“Exceptional. Adaptable. Generous. So intelligent. So quick. So sweet. With such a sense of humor… He was eight, just a child of eight like any other, but we all wanted to lay claim to him. We didn’t say these kind things about Eric P., or Darren, or moon-faced Miles, whose dark circles beneath his eyes emanated gloom like some form of permanent mourning.”


(This has the ring of truth; it also says something surprising about a teacher’s point of view.)


I also liked:


“I’m always looking for what people are really saying. When they tell me that I ‘get’ kids, I’m worried that they’re saying I don’t seem quite adult. The professor husband of a friend of mine has likened children to the insane…He says that children live on the edge of madness, that their behavior, apparently unmotivated, shares the same dream logic as crazy people’s… I’ve learned to be patient with children, to tease out the logic that’s always somewhere there, and irrefutable once explained…I’ve come to understand that grown-ups, mad or sane, ought really to be accorded the same respect.”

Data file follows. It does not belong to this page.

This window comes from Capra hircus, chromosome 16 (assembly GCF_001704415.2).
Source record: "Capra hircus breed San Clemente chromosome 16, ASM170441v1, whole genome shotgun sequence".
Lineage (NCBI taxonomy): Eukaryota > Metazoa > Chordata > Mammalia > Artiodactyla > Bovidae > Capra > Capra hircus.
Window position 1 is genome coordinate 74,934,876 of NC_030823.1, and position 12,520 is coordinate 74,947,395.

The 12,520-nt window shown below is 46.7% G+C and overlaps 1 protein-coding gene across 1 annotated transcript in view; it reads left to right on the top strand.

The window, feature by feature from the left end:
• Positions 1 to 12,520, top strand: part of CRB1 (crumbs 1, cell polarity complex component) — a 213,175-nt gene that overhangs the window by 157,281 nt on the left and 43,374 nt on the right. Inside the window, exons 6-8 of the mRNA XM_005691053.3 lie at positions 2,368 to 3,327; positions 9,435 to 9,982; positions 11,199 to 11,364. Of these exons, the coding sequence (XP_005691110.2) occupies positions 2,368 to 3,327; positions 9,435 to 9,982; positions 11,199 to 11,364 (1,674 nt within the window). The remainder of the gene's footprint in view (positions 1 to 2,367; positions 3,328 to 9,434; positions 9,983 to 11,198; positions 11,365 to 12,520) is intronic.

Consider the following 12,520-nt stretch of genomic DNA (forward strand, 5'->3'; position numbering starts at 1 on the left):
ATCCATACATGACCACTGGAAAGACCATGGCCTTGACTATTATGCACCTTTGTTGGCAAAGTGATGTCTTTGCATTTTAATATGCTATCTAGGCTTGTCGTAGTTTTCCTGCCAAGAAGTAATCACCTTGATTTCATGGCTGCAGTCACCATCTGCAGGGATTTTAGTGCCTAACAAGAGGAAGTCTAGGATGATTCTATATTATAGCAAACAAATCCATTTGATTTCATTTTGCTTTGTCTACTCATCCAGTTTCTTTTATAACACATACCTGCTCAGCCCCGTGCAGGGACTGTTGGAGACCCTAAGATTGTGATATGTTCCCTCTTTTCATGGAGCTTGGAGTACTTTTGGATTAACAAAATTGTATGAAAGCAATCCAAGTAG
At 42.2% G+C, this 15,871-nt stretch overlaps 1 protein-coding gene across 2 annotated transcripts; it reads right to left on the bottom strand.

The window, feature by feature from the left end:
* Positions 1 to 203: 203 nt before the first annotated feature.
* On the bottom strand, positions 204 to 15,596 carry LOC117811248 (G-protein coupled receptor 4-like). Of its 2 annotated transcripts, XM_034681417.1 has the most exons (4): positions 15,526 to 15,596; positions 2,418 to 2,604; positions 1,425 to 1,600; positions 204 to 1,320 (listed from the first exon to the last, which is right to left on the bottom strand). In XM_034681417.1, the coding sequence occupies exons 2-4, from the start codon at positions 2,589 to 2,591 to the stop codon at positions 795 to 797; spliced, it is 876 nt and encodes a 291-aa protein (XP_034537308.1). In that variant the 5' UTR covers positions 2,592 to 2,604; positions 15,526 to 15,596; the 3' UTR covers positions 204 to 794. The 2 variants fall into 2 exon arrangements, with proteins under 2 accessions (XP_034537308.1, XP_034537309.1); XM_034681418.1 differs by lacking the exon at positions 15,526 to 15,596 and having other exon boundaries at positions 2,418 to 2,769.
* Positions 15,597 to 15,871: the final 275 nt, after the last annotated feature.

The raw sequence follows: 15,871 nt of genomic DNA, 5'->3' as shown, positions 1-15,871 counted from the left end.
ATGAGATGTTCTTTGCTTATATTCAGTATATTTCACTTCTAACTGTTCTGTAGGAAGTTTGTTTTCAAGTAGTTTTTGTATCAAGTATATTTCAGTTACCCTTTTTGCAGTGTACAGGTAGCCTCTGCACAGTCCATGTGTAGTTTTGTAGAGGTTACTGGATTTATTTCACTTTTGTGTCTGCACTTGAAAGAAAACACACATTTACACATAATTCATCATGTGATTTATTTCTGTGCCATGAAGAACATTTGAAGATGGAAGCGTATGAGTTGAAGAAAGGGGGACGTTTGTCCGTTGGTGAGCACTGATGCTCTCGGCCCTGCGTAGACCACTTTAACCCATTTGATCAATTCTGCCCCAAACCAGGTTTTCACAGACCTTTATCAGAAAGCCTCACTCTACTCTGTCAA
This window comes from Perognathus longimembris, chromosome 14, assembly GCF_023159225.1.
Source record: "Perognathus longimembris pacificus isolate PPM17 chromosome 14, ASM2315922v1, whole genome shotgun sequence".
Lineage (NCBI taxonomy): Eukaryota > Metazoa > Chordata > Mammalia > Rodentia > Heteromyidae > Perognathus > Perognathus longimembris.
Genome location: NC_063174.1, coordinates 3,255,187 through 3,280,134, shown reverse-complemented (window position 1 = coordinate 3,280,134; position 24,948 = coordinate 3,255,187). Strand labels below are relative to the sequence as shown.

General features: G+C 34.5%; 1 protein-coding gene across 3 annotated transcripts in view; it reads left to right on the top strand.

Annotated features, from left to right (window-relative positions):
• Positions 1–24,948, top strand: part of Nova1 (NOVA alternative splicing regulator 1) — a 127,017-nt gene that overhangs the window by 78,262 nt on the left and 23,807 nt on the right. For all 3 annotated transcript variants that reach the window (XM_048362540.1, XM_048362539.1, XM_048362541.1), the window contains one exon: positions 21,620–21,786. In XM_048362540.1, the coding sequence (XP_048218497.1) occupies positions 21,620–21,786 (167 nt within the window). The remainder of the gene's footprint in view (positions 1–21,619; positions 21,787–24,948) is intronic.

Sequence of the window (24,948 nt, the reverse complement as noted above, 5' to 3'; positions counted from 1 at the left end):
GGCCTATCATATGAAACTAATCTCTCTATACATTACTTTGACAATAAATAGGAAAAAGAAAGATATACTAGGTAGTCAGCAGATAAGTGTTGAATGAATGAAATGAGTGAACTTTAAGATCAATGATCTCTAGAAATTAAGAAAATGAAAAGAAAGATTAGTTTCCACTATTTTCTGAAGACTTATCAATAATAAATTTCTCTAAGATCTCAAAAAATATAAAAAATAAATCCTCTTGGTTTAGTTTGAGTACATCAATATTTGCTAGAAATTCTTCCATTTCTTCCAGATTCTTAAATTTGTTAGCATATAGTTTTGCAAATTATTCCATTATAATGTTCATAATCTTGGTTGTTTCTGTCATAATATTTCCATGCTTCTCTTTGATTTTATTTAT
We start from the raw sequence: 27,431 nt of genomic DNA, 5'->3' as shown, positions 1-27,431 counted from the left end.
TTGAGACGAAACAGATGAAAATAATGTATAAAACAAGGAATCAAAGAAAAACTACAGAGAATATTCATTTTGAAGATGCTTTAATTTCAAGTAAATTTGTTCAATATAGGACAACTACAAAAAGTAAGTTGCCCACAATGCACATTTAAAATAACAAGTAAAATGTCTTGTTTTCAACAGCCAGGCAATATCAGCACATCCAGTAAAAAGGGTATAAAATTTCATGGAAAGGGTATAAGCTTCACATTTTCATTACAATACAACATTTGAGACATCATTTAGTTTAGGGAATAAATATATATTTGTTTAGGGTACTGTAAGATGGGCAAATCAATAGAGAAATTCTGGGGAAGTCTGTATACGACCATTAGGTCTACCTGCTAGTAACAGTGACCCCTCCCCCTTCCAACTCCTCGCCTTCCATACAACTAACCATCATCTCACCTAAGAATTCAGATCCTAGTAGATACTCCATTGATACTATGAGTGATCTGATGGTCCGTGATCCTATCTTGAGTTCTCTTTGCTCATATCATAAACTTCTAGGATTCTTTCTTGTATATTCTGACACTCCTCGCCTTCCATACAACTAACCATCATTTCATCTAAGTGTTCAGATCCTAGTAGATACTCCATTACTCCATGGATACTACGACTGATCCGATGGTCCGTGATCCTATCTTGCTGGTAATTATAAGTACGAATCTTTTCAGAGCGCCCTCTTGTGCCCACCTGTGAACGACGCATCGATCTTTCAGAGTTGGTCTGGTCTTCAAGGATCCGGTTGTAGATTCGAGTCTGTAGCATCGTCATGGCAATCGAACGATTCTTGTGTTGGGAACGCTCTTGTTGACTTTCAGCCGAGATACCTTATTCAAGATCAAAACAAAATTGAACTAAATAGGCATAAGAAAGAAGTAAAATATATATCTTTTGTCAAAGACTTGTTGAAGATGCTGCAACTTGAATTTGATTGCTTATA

(Again, this is interesting news. It has the weight of lived experience. I’d like to spend time with this woman, get to learn more of the startling truths that race around in her mind. Sadly, I would not like to see her tossed into a half-baked pseudo-thriller plot.)


Also, Messud comes alive when she writes about Nora’s mother’s death:


“When they finally made the diagnosis, maybe she already knew. And the diagnosis, ALS, was really simply the confirmation that she was dying, which of course we all are, only henceforth that she would be dying more swiftly, her body no longer a temple but a prison, one closing door after another, until she was confined inside her mind—a room, it is true, with no walls, but ultimately with no doors, either.”


...Later in the novel, there’s also a use of the word “cunty” that is memorable.